In the Justification for the Use of Statins in Primary Prevention: An Intervention Trial Evaluating Rosuvastatin (JUPITER) study, the effect of rosuvastatin on the occurrence of major atherosclerotic cardiovascular disease events was assessed in 17,802 men (50 years) and women (60 years).
Study participants were randomly assigned to placebo (n=8,901) or rosuvastatin 20 mg once daily (n=8,901) and were followed for a mean duration of 2 years.
LDL-cholesterol concentration was reduced by 45% (p<0.001) in the rosuvastatin group compared to the placebo group.
In a post-hoc analysis of a high-risk subgroup of subjects with a baseline Framingham risk score >20% (1,558 subjects) there was a significant reduction in the combined end-point of cardiovascular death, stroke and myocardial infarction (p=0.028) on rosuvastatin treatment versus placebo. The absolute risk reduction in the event rate per 1,000 patient-years was 8.8. Total mortality was unchanged in this high risk group (p=0.193). In a post-hoc analysis of a high-risk subgroup of subjects (9,302 subjects total) with a baseline SCORE risk 5% (extrapolated to include subjects above 65 yrs) there was a significant reduction in the combined end-point of cardiovascular death, stroke and myocardial infarction (p=0.0003) on rosuvastatin treatment versus placebo. The absolute risk reduction in the event rate was 5.1 per 1,000 patient-years. Total mortality was unchanged in this high risk group (p=0.075).
In the JUPITER trial there were 6.6% of rosuvastatin and 6.2% of placebo subjects who discontinued use of study medication due to an adverse event. The most common adverse events that led to treatment discontinuation were: myalgia (0.3% rosuvastatin, 0.2% placebo), abdominal pain (0.03% rosuvastatin, 0.02% placebo) and rash (0.02% rosuvastatin, 0.03% placebo). The most common adverse events at a rate greater than or equal to placebo were urinary tract infection (8.7% rosuvastatin, 8.6% placebo), nasopharyngitis (7.6% rosuvastatin, 7.2% placebo), back pain (7.6% rosuvastatin, 6.9% placebo) and myalgia (7.6% rosuvastatin, 6.6% placebo).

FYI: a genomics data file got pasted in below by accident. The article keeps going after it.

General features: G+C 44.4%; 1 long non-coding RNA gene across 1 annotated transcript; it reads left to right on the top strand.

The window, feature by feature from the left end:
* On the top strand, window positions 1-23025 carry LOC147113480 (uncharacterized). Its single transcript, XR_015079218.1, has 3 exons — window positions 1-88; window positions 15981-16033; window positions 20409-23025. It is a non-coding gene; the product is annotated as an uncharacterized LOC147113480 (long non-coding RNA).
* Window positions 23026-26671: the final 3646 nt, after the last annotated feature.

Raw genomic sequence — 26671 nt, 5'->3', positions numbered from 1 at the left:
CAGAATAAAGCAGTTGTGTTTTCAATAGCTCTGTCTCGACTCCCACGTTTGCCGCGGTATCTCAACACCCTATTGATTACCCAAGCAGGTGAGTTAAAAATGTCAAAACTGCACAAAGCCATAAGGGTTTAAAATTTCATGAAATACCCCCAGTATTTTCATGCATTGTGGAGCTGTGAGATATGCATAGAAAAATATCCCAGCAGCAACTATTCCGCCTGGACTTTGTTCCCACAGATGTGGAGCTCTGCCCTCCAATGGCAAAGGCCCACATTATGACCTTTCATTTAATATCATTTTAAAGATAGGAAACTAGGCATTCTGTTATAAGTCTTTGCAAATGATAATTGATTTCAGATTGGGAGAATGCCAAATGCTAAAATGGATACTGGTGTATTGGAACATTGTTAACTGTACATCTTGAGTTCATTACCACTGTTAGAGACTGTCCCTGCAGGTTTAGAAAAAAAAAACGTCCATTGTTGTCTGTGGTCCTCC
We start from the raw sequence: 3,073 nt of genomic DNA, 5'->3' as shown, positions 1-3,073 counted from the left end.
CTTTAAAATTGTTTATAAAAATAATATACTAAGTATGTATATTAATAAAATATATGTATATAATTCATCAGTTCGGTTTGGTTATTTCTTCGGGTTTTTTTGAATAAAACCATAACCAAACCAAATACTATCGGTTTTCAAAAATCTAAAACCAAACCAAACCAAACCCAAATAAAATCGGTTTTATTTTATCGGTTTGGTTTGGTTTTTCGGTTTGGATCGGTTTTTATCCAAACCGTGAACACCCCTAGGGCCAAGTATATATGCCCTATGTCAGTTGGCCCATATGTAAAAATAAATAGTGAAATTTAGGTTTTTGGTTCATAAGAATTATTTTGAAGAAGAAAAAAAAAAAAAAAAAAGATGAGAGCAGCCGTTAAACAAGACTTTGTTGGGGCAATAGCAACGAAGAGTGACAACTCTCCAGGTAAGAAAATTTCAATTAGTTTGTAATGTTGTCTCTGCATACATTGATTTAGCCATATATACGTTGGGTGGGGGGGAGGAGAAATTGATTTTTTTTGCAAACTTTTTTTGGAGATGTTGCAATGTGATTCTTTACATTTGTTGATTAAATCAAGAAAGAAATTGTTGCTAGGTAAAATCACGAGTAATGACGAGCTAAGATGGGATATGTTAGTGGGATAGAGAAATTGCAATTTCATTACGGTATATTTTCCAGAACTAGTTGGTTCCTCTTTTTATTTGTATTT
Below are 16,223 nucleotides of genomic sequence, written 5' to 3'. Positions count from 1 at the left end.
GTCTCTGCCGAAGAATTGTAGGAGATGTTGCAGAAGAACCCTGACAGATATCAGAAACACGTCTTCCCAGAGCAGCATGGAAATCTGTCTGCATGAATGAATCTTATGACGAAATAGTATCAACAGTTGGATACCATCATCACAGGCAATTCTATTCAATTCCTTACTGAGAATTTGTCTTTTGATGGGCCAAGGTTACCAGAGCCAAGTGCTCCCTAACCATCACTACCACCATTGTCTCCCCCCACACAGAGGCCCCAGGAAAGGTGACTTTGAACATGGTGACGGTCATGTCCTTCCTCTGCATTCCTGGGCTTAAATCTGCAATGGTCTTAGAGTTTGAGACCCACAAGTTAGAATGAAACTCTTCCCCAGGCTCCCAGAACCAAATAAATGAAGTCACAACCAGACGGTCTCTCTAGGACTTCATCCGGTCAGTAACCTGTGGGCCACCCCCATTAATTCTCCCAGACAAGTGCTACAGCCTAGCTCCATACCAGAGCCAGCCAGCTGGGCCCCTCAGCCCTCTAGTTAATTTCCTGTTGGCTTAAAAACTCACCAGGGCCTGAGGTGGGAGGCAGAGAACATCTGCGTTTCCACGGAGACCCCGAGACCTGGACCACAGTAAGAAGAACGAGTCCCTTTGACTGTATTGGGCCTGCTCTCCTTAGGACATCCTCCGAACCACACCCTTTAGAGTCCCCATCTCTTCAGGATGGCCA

Pharmacokinetics: Absorption: Maximum rosuvastatin plasma concentrations are achieved approximately 5 hours after oral administration. The absolute bioavailability is approximately 20%.
Distribution: Rosuvastatin is taken up extensively by the liver which is the primary site of cholesterol synthesis and LDL-C clearance. The volume of distribution of rosuvastatin is approximately 134 L. Approximately 90% of rosuvastatin is bound to plasma proteins, mainly to albumin.
Metabolism: Rosuvastatin undergoes limited metabolism (approximately 10%). In vitro metabolism studies using human hepatocytes indicate that rosuvastatin is a poor substrate for cytochrome P450-based metabolism. CYP2C9 was the principal isoenzyme involved, with 2C19, 3A4 and 2D6 involved to a lesser extent. The main metabolites identified are the N-desmethyl and lactone metabolites. The N-desmethyl metabolite is approximately 50% less active than rosuvastatin whereas the lactone form is considered clinically inactive. Rosuvastatin accounts for greater than 90% of the circulating HMG-CoA reductase inhibitor activity.